Partisan Divisions among House Members Thwart Progress on Stablecoin Legislation Talks
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Stablecoin issuers, like most companies in the digital assets sector, have become the subject of spirited debates centered around regulating their stablecoin token offerings. A dozen months since the implosion of Terra, whose ecosystem featured the TerraUSD (UST) stablecoin, regulators have intensified oversight efforts on similar offerings in the space. This year, the USD coin (USDC) briefly lost its peg in March, reintroducing previous concerns shared by market participants. The incident drew even more regulatory attention to the niche, with industry executives and lawmakers harping on the need for immediate conversations on stablecoin regulation.
In the US, ongoing legislative talks aiming to conceive an ideal regulatory framework for oversight of these dollar-pegged digital assets have yet to bore fruit. A previous attempt saw Ranking Member Rep. Maxine Waters and Chair Rep. Patrick McHenry, who represent opposing sides of the aisle, collaborate on a version of the bill last fall. Lawmakers, however, failed to arrive at an agreement before the end of the Congressional session, resulting in the abandonment of the bill last year. In a more recent development, Waters and McHenry presented separate stablecoin proposals in a hearing held last week to address the stablecoin issue.
Stall in previous stablecoin legislation efforts that earned bipartisan cooperation
Towards the end of last year, the House Financial Services Committee desired to accelerate discussions on formulating clear rules governing their use and issuance. However, bipartisan talks on the subject in the House of Representatives failed to materialize despite running on for months. McHenry laid the stall to Biden administration officials holding up discussions in the House of Representatives, citing differences between congressional members and the Treasury Department.
The department reportedly acted in reluctance facing pressure from the Securities and Exchange Commission, which curtailed progress. The SEC constantly presented objections and requested revisions at inconvenient timing. Persons familiar with the developments said the securities markets watchdog, in one instance, faulted the bill's scope in regards to payment stablecoins and its application to existing tokens. The Gensler-led agency has, on past occasions, sought to bring the entire digital assets sector under its control while clinging to the authority it presently has over the industry.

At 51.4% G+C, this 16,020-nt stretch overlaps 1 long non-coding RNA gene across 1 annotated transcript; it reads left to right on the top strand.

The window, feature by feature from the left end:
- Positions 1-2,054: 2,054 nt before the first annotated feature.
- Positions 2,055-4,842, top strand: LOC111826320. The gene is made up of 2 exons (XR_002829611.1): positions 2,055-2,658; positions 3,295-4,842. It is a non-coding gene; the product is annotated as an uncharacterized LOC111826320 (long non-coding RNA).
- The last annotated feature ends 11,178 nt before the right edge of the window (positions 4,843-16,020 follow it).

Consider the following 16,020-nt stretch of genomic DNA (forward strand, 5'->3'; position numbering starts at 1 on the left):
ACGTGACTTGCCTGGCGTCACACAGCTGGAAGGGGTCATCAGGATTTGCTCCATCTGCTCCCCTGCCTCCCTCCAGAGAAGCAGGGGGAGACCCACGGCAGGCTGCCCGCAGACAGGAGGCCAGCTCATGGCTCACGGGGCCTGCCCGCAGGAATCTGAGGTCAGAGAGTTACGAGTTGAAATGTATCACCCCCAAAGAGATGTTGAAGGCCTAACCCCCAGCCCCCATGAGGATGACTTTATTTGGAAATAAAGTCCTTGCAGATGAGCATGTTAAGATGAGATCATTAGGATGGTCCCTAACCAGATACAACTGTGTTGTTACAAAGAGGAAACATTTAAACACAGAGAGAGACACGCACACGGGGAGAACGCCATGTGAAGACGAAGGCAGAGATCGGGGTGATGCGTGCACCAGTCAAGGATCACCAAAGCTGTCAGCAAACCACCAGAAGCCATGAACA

Fresh conversations begin to take shape but expect a lengthy haggling
Republicans on the House Financial Services Committee released a discussion draft providing guidance on the issuance and use of stablecoins last month. The legislative proposal categorized stablecoins as non-securities products, thereby falling outside the purview of the Securities Exchange and Commission (SEC). It instead mandated that stablecoin issuers come under the regulatory ambit of either a federal payment entity or a state-qualified payment issuer with registration. Democrats, through Rep. Maxine Waters, also presented their bill version, which had some notable overlaps, for consideration in the May 18 hearing.
“To echo the Under Secretary and the title of today’s hearing, we want for payment stablecoins to be used as a payment mechanism, which they’re really not today. And the only way we can do that is by passing the appropriate regulatory framework legislation.” Rep. French Hill said when the Committee’s Subcommittee on Digital Assets, Financial Technology and Inclusion convened last week.
The second hearing on stablecoin regulation focused on the newly circulated draft bills, but hardly any progress was made as both divides failed to come to a middle ground on contentious issues. Though the sides failed to agree on a number of items, the contentious points highlighted in the stablecoin bills nonetheless struck as surmountable.
House Republicans seek to regulate stablecoins, but Democrats have played down its rulemaking
Republicans propose that stablecoin issuers register through state-level agencies and have a 180 days window to submit all required registration materials to Federal regulators. The draft encompassed several other measures that stablecoin issuers must fulfill. For instance, it allows state regulatory agencies to take a flexible approach in handling certain requirements for approving these entities as long as they meet the minimum requirements outlined in federal legislation. In contrast, the Democrats proposed a plan that would give state regulators oversight on issuer registration, while still allowing the Federal Reserve to retain its authority to accept or reject federal registration.
Overlaps in the proposed drafts
The two bills submitted for consideration portrayed consensus on some aspects – both stipulate minimum standards, including capital requirements that stablecoin issuers must follow. Both sides of the House agreed that the enforcement approach advocated by SEC chair Gary Gensler has been ineffective, evidenced by the fact that the chair has proposed at least twice as many rules as his predecessors. The sides recognized the imperative need to establish a clear regulatory framework that safeguards the interests of consumers.